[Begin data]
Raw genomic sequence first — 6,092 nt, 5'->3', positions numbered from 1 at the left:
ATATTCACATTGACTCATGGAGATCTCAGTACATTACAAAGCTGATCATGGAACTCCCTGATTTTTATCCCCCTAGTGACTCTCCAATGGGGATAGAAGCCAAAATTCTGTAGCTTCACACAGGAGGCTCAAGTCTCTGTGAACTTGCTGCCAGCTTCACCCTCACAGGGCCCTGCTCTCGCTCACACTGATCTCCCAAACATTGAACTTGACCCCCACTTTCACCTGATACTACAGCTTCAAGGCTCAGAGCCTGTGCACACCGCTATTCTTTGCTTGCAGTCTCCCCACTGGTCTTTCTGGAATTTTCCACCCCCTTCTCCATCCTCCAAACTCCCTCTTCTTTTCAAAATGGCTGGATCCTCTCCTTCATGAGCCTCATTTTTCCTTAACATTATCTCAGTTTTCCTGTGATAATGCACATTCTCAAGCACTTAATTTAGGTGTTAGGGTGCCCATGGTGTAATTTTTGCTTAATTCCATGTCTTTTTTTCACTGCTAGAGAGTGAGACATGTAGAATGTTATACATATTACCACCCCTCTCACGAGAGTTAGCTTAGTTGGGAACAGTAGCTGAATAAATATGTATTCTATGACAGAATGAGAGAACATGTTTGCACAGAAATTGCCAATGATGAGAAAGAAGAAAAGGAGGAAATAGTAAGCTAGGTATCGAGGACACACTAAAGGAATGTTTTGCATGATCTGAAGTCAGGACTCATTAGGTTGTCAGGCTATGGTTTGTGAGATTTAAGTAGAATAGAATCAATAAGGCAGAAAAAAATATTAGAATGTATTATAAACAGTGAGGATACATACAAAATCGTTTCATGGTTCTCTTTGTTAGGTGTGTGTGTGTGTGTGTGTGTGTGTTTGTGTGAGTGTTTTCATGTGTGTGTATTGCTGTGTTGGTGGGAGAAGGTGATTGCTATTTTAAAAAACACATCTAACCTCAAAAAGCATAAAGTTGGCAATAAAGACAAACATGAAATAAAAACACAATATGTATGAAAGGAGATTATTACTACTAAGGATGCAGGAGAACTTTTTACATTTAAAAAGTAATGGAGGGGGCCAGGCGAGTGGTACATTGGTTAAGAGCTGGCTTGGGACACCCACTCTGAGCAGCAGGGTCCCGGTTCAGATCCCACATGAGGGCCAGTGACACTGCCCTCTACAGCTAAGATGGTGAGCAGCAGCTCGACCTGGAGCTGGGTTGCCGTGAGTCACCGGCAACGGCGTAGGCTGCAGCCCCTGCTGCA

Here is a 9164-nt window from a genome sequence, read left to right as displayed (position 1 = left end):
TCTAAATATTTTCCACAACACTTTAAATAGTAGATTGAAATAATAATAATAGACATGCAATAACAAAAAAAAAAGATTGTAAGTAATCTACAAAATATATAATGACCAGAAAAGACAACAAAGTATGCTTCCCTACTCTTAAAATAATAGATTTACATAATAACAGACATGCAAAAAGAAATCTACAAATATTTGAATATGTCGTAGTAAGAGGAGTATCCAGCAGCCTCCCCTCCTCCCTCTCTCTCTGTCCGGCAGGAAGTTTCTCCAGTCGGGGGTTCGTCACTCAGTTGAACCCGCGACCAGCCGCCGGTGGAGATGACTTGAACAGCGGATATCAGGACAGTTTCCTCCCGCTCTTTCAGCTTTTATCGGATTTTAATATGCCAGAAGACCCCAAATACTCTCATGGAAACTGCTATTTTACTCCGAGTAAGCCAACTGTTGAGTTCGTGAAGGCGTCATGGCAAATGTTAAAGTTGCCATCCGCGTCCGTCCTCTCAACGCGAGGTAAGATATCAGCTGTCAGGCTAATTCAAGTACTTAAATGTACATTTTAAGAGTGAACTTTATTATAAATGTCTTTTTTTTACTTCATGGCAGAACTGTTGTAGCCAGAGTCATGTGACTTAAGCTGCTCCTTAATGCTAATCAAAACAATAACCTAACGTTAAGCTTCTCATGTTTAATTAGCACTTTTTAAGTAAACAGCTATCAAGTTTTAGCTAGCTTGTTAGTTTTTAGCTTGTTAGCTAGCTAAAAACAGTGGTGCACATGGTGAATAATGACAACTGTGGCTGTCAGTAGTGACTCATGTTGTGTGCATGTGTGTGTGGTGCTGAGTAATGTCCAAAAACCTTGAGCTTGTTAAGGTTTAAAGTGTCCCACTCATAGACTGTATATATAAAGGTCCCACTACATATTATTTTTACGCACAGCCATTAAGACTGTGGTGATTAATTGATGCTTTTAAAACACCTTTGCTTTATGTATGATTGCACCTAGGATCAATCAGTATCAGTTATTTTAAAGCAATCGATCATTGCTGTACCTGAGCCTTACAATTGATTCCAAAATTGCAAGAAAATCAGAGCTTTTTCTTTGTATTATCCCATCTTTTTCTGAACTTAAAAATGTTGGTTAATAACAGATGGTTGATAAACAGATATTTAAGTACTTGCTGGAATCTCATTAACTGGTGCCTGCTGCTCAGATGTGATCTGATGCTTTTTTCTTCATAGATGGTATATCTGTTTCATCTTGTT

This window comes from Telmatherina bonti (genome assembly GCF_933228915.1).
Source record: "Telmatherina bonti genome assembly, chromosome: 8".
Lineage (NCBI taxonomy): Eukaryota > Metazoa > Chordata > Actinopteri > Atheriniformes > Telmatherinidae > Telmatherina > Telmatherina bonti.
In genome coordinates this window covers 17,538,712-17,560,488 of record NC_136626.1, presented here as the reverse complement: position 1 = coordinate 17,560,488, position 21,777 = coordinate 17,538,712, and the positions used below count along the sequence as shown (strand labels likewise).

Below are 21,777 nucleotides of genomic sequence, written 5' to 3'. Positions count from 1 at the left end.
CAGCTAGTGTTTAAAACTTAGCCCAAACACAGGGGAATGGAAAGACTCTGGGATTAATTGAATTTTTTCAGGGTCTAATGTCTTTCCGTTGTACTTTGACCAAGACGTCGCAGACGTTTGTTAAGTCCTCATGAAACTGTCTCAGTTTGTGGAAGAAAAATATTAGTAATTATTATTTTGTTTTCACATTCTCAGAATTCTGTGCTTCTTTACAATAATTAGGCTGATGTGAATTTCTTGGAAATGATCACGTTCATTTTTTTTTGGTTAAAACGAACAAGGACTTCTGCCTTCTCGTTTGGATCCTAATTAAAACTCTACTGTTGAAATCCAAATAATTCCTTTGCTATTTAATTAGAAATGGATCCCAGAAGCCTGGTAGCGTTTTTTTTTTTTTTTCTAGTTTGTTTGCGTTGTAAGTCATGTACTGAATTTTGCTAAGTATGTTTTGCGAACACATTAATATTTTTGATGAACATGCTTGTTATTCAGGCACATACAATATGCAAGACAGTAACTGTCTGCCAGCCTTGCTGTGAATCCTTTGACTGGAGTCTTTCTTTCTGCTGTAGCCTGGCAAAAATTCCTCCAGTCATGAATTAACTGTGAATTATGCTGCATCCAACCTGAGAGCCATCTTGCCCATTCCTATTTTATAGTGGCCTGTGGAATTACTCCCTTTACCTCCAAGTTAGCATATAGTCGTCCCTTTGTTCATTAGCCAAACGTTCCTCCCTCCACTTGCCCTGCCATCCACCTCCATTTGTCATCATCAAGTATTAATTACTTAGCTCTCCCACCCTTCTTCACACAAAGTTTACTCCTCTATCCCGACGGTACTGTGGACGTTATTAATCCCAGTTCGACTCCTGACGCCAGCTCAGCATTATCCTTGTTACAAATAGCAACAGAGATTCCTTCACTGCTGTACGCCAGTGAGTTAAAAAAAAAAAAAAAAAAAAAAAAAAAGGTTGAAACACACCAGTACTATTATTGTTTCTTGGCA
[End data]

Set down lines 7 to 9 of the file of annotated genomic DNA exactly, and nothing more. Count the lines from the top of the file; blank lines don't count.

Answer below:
Lineage (NCBI taxonomy): Eukaryota > Metazoa > Chordata > Actinopteri > Atheriniformes > Telmatherinidae > Telmatherina > Telmatherina bonti.
In genome coordinates this window covers 17,538,712-17,560,488 of record NC_136626.1, presented here as the reverse complement: position 1 = coordinate 17,560,488, position 21,777 = coordinate 17,538,712, and the positions used below count along the sequence as shown (strand labels likewise).

Below are 21,777 nucleotides of genomic sequence, written 5' to 3'. Positions count from 1 at the left end.